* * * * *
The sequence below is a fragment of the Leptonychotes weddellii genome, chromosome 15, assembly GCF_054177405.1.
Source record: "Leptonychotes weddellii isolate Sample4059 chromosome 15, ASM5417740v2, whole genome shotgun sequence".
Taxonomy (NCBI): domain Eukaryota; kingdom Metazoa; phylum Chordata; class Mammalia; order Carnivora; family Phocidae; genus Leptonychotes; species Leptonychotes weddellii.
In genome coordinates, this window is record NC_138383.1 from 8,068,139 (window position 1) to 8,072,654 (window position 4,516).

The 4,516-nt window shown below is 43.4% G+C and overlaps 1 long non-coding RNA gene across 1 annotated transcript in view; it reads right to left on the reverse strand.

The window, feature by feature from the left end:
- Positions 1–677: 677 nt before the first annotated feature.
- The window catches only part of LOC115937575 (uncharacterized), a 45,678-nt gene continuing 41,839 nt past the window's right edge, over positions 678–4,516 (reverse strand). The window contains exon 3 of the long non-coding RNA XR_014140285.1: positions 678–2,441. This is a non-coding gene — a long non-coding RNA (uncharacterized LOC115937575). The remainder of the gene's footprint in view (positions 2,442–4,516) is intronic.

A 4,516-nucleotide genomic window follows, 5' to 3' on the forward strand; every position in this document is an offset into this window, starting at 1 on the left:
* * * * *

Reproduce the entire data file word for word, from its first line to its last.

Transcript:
The sequence below is a fragment of the Leptonychotes weddellii genome, chromosome 15, assembly GCF_054177405.1.
Source record: "Leptonychotes weddellii isolate Sample4059 chromosome 15, ASM5417740v2, whole genome shotgun sequence".
Taxonomy (NCBI): domain Eukaryota; kingdom Metazoa; phylum Chordata; class Mammalia; order Carnivora; family Phocidae; genus Leptonychotes; species Leptonychotes weddellii.
In genome coordinates, this window is record NC_138383.1 from 8,068,139 (window position 1) to 8,072,654 (window position 4,516).

The 4,516-nt window shown below is 43.4% G+C and overlaps 1 long non-coding RNA gene across 1 annotated transcript in view; it reads right to left on the reverse strand.

The window, feature by feature from the left end:
- Positions 1–677: 677 nt before the first annotated feature.
- The window catches only part of LOC115937575 (uncharacterized), a 45,678-nt gene continuing 41,839 nt past the window's right edge, over positions 678–4,516 (reverse strand). The window contains exon 3 of the long non-coding RNA XR_014140285.1: positions 678–2,441. This is a non-coding gene — a long non-coding RNA (uncharacterized LOC115937575). The remainder of the gene's footprint in view (positions 2,442–4,516) is intronic.

A 4,516-nucleotide genomic window follows, 5' to 3' on the forward strand; every position in this document is an offset into this window, starting at 1 on the left: